Sir: I am glad to note, from your correspondence columns, that I am not alone in feeling shame and outrage at what is happening in Bosnia; I have wept at seeing on television that forlorn procession of exhausted women and children, torn from their homes in Srebrenica, struggling to reach a temporary haven in Tuzla. But shame is by far the strongest emotion; shame at the spectacle of Western politicians, with a few honourable exceptions, doing all they can to avoid punishing the Bosnian Serbs for inflicting unspeakable suffering on their Muslim compatriots.
I served for most of the last war in the 2nd New Zealand Division. It was that division, advancing from the West into Trieste, that had the first full-scale encounter with Tito's partisans, as they entered the city from the East. The New Zealanders, being themselves tough and resourceful, recognised those same qualities in the Yugoslav partisans and viewed them with considerable respect.
I had an opportunity to get to know Yugoslavia at first hand when, in January 1958, I became a BBC foreign correspondent and was sent out to the post of Vienna, and the Balkans. But when I look at the scene today, everything has undergone a catastrophic change and is now practically unrecognisable. For where there was, in Bosnia, a model of a post-war community of different confessions, Orthodox, Catholic and Muslim, all living together in harmony, one now sees only hatred and devastation.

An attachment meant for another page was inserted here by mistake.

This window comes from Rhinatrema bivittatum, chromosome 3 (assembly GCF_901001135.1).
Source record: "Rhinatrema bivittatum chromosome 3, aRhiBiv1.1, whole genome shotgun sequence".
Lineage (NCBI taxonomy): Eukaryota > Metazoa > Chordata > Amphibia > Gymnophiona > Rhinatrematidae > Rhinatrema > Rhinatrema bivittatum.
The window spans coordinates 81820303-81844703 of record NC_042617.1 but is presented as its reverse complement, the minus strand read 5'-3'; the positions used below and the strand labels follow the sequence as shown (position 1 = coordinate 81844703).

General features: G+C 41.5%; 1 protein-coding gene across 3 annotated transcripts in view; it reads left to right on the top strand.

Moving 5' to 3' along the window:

Various theories have been advanced to account for the motives of the present Bosnian Serb junta, and a deep-rooted self-pity certainly seems to be one of them. But I must avoid the inevitable temptation to blame the Serb people as a whole for what is happening. I have known too many Serbs whom I have respected and liked, and I can only think of them now as being equally victims of the present Bosnian Serb leadership, as it wades crazily and drunkenly through oceans of innocent blood in its efforts to create a new Greater Serbia.
What I find inexplicable is that the British government (although not, I am happy to say, the French) appears even now to be stubbornly clinging to the illusion that one can "negotiate" a political settlement with people like Radovan Karadzic, General Ratko Mladic, and the one who really started it all, Slobodan Milosevic in Belgrade - in short, with people who, with matchless effrontery, have broken practically every undertaking they have entered into with the UN or with the European countries concerned.
When are our so-called statesmen going to recognise a mortal danger, here in the heart of Europe, staring them in the face? That danger is now widely recognised by ordinary citizens, especially of my generation, who remember all too clearly the events leading up to the outbreak of the Second World War. And when will those same leaders recognise the simple fact that nothing can stop the juggernaut of Bosnian Serb aggression except to meet and defeat it with superior military force?
Eric de Mauny
19 JulyReuse content